IndyCar and IMSA owner Mike Lanigan is an important element in Rahal Letterman Lanigan Racing.
The not-so-silent partner in Rahal Letterman Lanigan moved from Chicago to Indianapolis in 1973 to start a new division of the family company. For as long as he could remember, he listened to the Indianapolis 500 on the radio. Now that he lived in Indy, he went to the track to watch some practice sessions in person.
And that was it. All it took. “I was hooked. And I knew I had to be a part of this someday.”
He became a big part this year when RLL Racing driver, Takuma Sato, won the 2020 Indianapolis 500. It wasn’t the first time for the “R” in RLL, Bobby Rahal, who had won the race as a driver and as a team owner. And in 2004, the first “L” in RLL, former TV talk show host, Indianapolis native and inveterate racing fan David Letterman, won as an owner teamed with Rahal.
Then came Mike Lanigan, the second “L,” who joined up with Rahal and Letterman in 2010. And a decade later, “I was taking home a trophy from the Indianapolis 500. It doesn’t get any better than that.”
Well, it would have been better had 350,000 fans been there instead of watching at home on TV because of the coronavirus pandemic, “but I’ll take it anyway I can get it.”
Lanigan had long been a part of motorsports, sponsoring cars in the IndyCar series through the company he is now president of, Mi-Jack, which makes those huge rubber-tired gantry cranes that straddle the tracks in freight train yards, plucking full containers off flatbeds, and replacing them with empty ones.
Lanigan became a part-owner when he teamed with Eric Bachelart and Conquest Racing in 2001, selling his interest in the team six years later to partner with Newman/Haas, which became Newman/Haas/Lanigan Racing. Following Paul Newman’s death in 2008, Lanigan soon moved his ownership stake to Rahal Letterman Racing, forming Rahal Letterman Lanigan Racing.
Besides having the No. 15 Honda in this weekend’s St. Petersburg Grand Prix with driver Graham Rahal, Bobby’s son, they’ll field the No. 30 for Sato in the finale of the IndyCar season.
And also this weekend, Team RLL will be competing at WeatherTech Raceway Laguna Seca for the penultimate round of IMSA WeatherTech SportsCar Championship with the Nos. 24 and 25 factory-backed BMW M8 GTEs in the GT Le Mans class. In two weeks, the BMWs will compete in the Mobil 1 Twelve Hours of Sebring, the finale for the WeatherTech series. The team won the 2020 Rolex 24 at Daytona for the second straight year, meaning Rahal Letterman Lanigan has both the Indy 500 and the Daytona 24 trophies on the mantle for 2020.
“The big enchilada,” Lanigan said. “Sometimes I sit back and I can’t believe it happened. I’ve been going to Indy for 46 years in a row, and 28 as a sponsor or team owner.”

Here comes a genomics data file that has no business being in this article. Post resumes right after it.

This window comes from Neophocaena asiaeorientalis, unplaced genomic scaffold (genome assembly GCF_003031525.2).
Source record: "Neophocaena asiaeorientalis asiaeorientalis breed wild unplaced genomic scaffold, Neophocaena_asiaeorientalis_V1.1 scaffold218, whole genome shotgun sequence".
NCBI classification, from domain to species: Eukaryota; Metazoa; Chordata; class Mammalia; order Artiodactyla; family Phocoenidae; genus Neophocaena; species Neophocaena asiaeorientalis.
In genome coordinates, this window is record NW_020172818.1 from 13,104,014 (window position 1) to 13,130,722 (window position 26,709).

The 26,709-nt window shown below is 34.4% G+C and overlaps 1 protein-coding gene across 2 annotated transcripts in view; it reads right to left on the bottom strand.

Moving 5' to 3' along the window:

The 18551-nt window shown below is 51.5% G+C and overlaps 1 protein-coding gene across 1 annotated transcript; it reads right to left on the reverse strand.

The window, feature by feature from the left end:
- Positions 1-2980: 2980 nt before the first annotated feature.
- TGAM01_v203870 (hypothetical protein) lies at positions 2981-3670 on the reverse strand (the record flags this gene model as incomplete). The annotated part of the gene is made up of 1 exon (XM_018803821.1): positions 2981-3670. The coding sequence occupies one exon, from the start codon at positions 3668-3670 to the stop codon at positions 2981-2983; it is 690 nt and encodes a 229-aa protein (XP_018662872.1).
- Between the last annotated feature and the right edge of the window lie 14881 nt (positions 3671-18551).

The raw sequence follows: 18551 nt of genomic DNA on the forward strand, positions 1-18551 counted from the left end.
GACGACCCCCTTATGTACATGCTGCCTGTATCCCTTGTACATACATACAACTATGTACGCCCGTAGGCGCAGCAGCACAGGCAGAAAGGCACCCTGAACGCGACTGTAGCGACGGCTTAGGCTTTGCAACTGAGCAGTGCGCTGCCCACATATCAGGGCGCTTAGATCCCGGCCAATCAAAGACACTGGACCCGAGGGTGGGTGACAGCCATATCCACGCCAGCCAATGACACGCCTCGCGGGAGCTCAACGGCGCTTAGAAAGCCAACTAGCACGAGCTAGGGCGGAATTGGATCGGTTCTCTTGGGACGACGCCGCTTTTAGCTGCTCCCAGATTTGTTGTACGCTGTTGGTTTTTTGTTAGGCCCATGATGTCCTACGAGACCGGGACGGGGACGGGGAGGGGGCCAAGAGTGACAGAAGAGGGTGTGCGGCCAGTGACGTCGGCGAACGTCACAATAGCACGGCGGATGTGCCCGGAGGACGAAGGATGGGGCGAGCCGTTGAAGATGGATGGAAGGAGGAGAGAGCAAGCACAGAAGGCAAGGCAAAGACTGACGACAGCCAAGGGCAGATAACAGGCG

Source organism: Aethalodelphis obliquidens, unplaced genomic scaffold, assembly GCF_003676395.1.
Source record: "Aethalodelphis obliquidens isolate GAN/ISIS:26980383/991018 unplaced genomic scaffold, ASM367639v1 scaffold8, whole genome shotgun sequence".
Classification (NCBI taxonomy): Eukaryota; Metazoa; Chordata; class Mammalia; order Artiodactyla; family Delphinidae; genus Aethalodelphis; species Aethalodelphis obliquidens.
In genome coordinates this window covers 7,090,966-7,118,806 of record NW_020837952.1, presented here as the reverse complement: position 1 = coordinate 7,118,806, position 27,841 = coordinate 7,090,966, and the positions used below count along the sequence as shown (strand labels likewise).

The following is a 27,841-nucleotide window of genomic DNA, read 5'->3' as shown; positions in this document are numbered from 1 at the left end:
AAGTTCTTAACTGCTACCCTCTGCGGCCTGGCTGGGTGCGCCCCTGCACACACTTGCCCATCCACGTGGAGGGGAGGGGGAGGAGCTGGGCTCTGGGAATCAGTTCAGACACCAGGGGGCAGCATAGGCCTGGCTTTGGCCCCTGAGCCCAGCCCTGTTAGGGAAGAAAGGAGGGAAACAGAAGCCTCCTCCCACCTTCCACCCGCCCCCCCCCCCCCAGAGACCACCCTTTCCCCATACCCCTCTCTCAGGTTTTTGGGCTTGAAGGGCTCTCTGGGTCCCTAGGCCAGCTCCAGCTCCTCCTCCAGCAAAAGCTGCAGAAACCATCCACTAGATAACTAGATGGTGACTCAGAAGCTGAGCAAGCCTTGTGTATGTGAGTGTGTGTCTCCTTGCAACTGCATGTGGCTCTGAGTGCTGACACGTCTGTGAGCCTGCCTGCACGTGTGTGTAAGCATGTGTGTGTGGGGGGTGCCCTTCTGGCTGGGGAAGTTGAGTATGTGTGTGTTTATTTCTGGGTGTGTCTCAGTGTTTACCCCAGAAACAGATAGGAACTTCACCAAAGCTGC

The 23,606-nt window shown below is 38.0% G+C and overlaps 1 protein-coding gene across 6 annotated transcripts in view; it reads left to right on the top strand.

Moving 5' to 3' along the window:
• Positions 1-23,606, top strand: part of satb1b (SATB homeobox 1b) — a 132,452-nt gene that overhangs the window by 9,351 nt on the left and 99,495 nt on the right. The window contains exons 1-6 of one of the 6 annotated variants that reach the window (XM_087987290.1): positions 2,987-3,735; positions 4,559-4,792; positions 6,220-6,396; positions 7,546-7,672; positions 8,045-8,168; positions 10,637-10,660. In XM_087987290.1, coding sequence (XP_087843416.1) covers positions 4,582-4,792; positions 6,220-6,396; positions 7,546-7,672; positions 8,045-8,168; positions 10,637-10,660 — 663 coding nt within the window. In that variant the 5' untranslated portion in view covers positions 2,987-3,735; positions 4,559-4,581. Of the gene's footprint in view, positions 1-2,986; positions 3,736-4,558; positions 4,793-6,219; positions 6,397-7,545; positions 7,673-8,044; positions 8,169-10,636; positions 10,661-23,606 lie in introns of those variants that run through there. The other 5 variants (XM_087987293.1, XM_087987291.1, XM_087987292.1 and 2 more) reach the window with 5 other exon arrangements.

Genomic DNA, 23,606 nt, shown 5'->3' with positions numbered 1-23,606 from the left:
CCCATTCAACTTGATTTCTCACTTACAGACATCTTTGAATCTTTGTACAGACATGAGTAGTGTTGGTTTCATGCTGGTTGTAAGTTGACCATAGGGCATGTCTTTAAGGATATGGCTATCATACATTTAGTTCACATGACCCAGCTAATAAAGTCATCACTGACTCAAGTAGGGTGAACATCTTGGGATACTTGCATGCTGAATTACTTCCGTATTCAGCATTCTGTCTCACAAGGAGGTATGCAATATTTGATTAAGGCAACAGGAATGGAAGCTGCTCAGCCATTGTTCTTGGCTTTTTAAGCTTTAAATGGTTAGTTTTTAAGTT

Rahal said that while Lanigan, who lives three miles away from Rahal, is the least-known member of the ownership team, he’s far from a shrinking violet. “Mike’s an early riser, and I can almost always count on the first phone call I get in the morning coming from Mike,” he said. “Of course, I don’t necessarily answer it all the time…”
He said Lanigan, with his business acumen and his connections, has been a huge help in landing and keeping sponsors, as has Letterman, who also helps with charities that are important to the team. Lanigan controls about 17 other companies besides Mi-Jack, including one with interests in the Panama Canal Railway, as well as event management companies and industrial and entertainment interests.
Both Lanigan and Rahal praised Roger Penske, who bought the Indianapolis Motor Speedway and IndyCar early this year, with the relative success of this shortened IndyCar season.
“I don’t think we can overstate the value Penske brings, no question about it,” Rahal said. “He made it happen. We’re down to the last race of the year and we have two guys vying for the championship, others looking for a top five—I give him full credit for convincing sponsors that they would be taken care of. But there are still opportunities out there. This has been a comparatively good year for everybody, and next year looks better, especially if we get a vaccine that takes the wind out of the sails of the virus.”
Lanigan agrees. “I think we’re all happy to have Roger at the helm. This business model is not for the faint of heart. I don’t do it to make any money—it’s hard to make a profit in any kind of racing. But Roger has kept the momentum going. I feel a lot of enthusiasm building for the type of racing we do, where literally every week there could be a different winner.”
There’s one thing left on Lanigan’s bucket list (besides having more grandchildren—“I only have 12,” he says): “I’d like to win the 24 Hours of Le Mans. That’s really the big enchilada.” He likes the plan for the new IMSA Prototype LMDh car that could also run for the overall win at Le Mans, “and we’ve been in some talks with some companies,” he said.
“And, of course, I’d like to win a couple more Indy 500s. I could get used to that in a big way.”
The Indy 500 was Mike Lanigan’s dream come true. What’s your racing dream? Start the conversation in the comments section below.
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